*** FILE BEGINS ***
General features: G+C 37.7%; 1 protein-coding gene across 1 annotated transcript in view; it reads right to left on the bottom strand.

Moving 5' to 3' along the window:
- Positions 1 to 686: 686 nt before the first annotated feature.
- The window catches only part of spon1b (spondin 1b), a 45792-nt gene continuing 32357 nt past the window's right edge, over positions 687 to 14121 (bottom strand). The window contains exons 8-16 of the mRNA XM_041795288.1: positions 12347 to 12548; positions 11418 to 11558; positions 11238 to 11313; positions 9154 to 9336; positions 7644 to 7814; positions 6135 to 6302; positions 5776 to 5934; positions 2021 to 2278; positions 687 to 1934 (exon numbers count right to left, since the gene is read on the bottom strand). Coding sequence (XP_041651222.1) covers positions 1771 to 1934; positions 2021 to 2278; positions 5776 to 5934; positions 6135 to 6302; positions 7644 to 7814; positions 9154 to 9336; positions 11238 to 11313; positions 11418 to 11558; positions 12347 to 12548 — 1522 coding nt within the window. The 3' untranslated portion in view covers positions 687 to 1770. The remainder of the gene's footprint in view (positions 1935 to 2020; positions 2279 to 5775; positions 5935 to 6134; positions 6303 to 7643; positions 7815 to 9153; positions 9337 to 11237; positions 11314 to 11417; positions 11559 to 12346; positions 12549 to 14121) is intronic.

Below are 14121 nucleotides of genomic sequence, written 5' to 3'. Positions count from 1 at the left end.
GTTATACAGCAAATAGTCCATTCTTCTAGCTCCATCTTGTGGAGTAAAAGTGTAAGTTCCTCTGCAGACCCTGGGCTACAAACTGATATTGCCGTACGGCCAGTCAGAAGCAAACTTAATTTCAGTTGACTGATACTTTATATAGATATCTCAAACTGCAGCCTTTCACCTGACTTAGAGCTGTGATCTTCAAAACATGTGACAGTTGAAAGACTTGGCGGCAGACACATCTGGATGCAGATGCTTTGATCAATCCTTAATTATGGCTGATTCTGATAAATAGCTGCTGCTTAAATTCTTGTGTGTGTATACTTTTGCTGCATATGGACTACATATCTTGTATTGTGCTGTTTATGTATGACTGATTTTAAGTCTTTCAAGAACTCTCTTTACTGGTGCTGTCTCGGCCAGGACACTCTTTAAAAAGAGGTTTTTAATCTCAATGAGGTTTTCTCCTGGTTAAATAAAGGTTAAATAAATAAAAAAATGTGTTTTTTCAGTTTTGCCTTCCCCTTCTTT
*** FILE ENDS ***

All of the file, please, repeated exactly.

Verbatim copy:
General features: G+C 37.7%; 1 protein-coding gene across 1 annotated transcript in view; it reads right to left on the bottom strand.

Moving 5' to 3' along the window:
- Positions 1 to 686: 686 nt before the first annotated feature.
- The window catches only part of spon1b (spondin 1b), a 45792-nt gene continuing 32357 nt past the window's right edge, over positions 687 to 14121 (bottom strand). The window contains exons 8-16 of the mRNA XM_041795288.1: positions 12347 to 12548; positions 11418 to 11558; positions 11238 to 11313; positions 9154 to 9336; positions 7644 to 7814; positions 6135 to 6302; positions 5776 to 5934; positions 2021 to 2278; positions 687 to 1934 (exon numbers count right to left, since the gene is read on the bottom strand). Coding sequence (XP_041651222.1) covers positions 1771 to 1934; positions 2021 to 2278; positions 5776 to 5934; positions 6135 to 6302; positions 7644 to 7814; positions 9154 to 9336; positions 11238 to 11313; positions 11418 to 11558; positions 12347 to 12548 — 1522 coding nt within the window. The 3' untranslated portion in view covers positions 687 to 1770. The remainder of the gene's footprint in view (positions 1935 to 2020; positions 2279 to 5775; positions 5935 to 6134; positions 6303 to 7643; positions 7815 to 9153; positions 9337 to 11237; positions 11314 to 11417; positions 11559 to 12346; positions 12549 to 14121) is intronic.

Below are 14121 nucleotides of genomic sequence, written 5' to 3'. Positions count from 1 at the left end.
GTTATACAGCAAATAGTCCATTCTTCTAGCTCCATCTTGTGGAGTAAAAGTGTAAGTTCCTCTGCAGACCCTGGGCTACAAACTGATATTGCCGTACGGCCAGTCAGAAGCAAACTTAATTTCAGTTGACTGATACTTTATATAGATATCTCAAACTGCAGCCTTTCACCTGACTTAGAGCTGTGATCTTCAAAACATGTGACAGTTGAAAGACTTGGCGGCAGACACATCTGGATGCAGATGCTTTGATCAATCCTTAATTATGGCTGATTCTGATAAATAGCTGCTGCTTAAATTCTTGTGTGTGTATACTTTTGCTGCATATGGACTACATATCTTGTATTGTGCTGTTTATGTATGACTGATTTTAAGTCTTTCAAGAACTCTCTTTACTGGTGCTGTCTCGGCCAGGACACTCTTTAAAAAGAGGTTTTTAATCTCAATGAGGTTTTCTCCTGGTTAAATAAAGGTTAAATAAATAAAAAAATGTGTTTTTTCAGTTTTGCCTTCCCCTTCTTT